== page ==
Human Ancestors Chewed Bulbs And Worms, Study Finds
The “Nutcracker Man” lived true to its name.
With his big flat molar teeth and powerful jaws, the hominin Paranthropus boisei has long earned a nickname as the “Nutcracker Man.” But for many years, archaeologists debated what this human relative, who roamed East Africa between about 2.4 million to 1.4 million years ago, actually ate. Previous isotope analysis suggests a diet rich in C4 plants—plants that produce compounds with four carbon atoms during photosynthesis—such as grasses and sedges. But some scientists questioned whether such low-quality foods were nutritious enough for the hominin’s large brain.
Now, Oxford University archaeologist Gabriele Macho may have an answer. It’s impossible to observe what the hominins consumed, so Macho studied the diets of present-day baboons in Amboseli National Park in Kenya, who live in an environment similar to what the Nutcracker Men once inhabited.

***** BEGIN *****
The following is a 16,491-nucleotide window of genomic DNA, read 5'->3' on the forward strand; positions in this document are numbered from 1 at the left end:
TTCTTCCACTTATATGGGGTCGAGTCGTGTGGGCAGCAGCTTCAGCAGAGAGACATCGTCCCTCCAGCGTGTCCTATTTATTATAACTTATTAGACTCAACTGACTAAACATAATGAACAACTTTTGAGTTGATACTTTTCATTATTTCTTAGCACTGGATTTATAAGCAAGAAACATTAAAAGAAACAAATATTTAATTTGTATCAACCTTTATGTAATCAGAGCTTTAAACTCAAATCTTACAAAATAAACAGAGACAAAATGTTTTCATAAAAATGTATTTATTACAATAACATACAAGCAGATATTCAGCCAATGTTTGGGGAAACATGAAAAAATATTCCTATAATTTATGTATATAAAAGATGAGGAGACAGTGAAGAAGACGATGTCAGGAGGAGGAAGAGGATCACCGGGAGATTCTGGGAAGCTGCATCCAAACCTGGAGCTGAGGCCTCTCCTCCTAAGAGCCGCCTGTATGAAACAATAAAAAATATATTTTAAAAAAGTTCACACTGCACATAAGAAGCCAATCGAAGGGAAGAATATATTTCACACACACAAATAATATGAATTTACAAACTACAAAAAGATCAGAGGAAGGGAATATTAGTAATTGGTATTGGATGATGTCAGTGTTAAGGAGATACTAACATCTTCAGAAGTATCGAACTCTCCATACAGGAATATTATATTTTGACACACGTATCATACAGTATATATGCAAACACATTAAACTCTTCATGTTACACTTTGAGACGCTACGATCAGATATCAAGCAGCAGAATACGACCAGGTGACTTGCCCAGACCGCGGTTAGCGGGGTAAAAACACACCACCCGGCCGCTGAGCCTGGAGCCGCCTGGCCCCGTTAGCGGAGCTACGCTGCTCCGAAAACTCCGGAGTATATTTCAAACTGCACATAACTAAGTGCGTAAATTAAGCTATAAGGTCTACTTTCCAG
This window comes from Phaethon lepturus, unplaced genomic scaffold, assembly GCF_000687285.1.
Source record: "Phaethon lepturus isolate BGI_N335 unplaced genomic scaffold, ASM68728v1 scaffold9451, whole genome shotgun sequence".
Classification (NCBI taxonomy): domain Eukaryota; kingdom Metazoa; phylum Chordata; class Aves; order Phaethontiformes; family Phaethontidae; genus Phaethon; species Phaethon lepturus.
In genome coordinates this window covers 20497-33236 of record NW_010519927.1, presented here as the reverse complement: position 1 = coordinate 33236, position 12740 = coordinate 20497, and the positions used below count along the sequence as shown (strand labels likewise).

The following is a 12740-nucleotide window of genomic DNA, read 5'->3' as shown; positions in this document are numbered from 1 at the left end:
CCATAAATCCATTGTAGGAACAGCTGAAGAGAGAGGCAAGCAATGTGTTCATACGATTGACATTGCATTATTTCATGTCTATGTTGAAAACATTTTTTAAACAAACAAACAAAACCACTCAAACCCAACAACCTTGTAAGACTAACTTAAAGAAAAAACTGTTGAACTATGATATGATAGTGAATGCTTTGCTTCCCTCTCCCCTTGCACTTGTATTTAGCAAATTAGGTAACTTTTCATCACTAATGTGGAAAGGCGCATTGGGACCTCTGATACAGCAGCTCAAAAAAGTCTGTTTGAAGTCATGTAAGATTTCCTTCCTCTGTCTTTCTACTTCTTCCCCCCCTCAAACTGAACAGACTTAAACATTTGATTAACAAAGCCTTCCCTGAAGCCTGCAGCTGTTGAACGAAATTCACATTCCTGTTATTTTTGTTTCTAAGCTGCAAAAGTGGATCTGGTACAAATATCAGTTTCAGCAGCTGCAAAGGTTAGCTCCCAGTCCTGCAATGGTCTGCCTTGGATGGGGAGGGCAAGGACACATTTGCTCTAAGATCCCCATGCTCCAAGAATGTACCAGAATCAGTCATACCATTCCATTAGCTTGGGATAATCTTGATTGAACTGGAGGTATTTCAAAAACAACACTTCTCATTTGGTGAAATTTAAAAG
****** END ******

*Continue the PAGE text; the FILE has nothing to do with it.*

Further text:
Macho found the baboons eat large amounts of bulbs such as tiger nuts, a C4 plant containing the minerals, vitamins and fatty acids especially important for the hominin brain. The study, published last week in the journal PLOS ONE, would also explain the wear and tear commonly found on the Nutcracker Men’s teeth, as the starch-rich tiger nuts are highly abrasive in an unheated state.
The hominins also supplemented their diet with fruits and invertebrates, the study says. Tiger nuts, which are still used for grinding down and baking in many countries, would have been relatively easy for the Nutcracker Men to find.
“This is why these hominins were able to survive for around one million years because they could successfully forage—even through periods of climatic change,” Macho said in a statement.